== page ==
• I understand what you're saying, but I don't have a box that I can keep on 24/7 without having to reboot every now and then. So until I do I'll just keep DDWRT running along, but the idea is to have only pfSense at some point which is why I want to start migrating over.

    Can you tell me how I should setup the link between pfSense and DDWRT - should I configure it as a WAN or basic VLAN?
    Thanks for the help, kejianshi!



  • Interesting - I've not had to use my WAN/LAN as a single port yet.  I've always had a dedicated WAN and on the LAN configured multiple VLANs.
    Your Managed switch will need some VLAN tagging done.  You will need to tag the port coming from the DD-WRT to the switch to include a VLAN group. Lets arbitrarily call that 10 so that port will need a PVID 10 and include tagged VLAN 10.  So 10 will go to "WAN".  Now, You will need a LAN, so we can call that 20.  All the ports connected to things other than pfsense and DD-WRT will need to include tagged VLAN 20 and get PVID 20.  The port between pfsense and the switch, I'd call it a trunk and make it include tagged VLAN 10 and 20.  I'd call all the other ports except the one connected to pfsense "access".  Terminology varies from switch to switch.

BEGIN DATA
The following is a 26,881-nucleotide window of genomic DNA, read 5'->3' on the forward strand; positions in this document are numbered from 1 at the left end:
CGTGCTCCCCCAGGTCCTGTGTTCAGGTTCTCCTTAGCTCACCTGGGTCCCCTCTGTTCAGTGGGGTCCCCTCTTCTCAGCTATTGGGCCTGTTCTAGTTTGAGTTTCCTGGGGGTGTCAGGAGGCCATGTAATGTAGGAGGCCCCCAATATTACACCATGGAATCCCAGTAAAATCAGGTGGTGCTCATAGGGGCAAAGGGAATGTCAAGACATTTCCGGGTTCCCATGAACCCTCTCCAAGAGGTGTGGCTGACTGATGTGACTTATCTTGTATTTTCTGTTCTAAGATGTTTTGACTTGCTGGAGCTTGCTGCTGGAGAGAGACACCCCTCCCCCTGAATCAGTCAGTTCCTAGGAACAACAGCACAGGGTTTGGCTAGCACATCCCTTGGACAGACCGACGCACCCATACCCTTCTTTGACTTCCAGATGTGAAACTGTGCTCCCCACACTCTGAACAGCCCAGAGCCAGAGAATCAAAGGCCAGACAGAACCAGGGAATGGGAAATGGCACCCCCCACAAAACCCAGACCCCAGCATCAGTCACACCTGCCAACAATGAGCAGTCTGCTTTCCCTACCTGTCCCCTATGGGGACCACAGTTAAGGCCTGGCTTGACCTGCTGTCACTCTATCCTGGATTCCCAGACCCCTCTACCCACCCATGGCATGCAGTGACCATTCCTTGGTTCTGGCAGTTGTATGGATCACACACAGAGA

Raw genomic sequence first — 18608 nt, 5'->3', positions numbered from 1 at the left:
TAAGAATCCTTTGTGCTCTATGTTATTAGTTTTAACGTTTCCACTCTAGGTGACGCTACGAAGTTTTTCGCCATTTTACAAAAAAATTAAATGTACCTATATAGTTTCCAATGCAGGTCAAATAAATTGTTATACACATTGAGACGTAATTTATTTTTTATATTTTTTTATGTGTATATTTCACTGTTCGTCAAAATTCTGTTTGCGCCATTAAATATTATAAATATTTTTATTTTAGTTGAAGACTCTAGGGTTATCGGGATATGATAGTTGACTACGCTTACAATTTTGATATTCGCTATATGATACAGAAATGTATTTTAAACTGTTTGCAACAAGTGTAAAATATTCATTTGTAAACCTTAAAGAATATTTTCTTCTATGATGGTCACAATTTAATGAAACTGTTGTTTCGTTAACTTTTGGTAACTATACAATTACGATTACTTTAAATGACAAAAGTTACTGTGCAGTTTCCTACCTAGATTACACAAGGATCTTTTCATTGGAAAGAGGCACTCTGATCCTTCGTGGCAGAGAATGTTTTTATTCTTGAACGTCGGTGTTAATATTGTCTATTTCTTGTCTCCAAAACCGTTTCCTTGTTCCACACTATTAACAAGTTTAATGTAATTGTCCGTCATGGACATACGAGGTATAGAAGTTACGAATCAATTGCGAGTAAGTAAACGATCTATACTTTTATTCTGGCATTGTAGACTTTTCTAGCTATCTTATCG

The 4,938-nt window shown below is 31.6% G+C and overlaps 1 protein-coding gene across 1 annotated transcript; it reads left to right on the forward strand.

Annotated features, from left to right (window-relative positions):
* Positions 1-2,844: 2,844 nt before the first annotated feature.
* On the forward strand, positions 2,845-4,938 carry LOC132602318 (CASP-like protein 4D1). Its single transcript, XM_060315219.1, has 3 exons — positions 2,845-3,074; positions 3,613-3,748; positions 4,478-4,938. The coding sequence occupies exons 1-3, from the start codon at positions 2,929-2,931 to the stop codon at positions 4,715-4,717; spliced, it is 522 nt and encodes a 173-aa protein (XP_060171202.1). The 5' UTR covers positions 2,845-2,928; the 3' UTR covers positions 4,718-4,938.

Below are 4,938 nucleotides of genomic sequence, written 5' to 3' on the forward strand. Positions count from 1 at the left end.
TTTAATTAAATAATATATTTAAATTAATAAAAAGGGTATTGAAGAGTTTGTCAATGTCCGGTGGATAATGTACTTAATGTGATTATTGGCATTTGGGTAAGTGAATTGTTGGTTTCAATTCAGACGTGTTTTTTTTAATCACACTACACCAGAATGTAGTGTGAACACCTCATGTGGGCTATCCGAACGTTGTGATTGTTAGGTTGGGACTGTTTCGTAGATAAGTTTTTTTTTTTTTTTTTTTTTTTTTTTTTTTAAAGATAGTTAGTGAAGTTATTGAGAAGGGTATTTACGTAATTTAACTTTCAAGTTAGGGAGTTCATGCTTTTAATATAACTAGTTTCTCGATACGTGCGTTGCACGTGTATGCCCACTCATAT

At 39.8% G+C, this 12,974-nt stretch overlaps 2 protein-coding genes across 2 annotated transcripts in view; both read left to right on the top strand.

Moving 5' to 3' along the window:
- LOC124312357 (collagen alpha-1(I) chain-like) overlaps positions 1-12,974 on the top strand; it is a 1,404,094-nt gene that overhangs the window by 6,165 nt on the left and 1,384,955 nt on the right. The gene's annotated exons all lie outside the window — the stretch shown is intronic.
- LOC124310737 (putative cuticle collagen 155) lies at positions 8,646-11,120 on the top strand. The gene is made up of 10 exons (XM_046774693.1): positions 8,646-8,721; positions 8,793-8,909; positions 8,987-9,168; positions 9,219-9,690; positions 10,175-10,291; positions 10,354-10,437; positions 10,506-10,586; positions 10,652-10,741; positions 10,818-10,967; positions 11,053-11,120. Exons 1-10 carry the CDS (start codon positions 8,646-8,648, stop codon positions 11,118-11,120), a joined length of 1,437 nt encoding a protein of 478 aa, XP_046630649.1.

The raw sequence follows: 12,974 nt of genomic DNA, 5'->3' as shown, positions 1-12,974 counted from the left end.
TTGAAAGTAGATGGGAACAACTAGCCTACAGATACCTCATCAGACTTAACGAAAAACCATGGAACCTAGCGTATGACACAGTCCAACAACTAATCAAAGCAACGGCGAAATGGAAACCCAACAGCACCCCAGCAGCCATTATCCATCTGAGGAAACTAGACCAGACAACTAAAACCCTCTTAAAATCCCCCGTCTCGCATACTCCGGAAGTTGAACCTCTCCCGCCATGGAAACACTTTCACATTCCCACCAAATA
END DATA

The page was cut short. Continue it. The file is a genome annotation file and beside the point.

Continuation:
In pfsense you will need to add a VLAN 10 and make it your gateway and a VLAN 20 and make it your LAN.

    They will both use the same MAC/Interface.

    That should get you headed in the right direction.

    If you say what switch you are using, someone can probably tell you exactly what buttons to push.

    People do what you are trying to do all the time but instead of connecting to DD-WRT, they connect to modem directly, so treating the connection to DD-WRT as if it were a modem, like 10,000 people can tell you how this is done.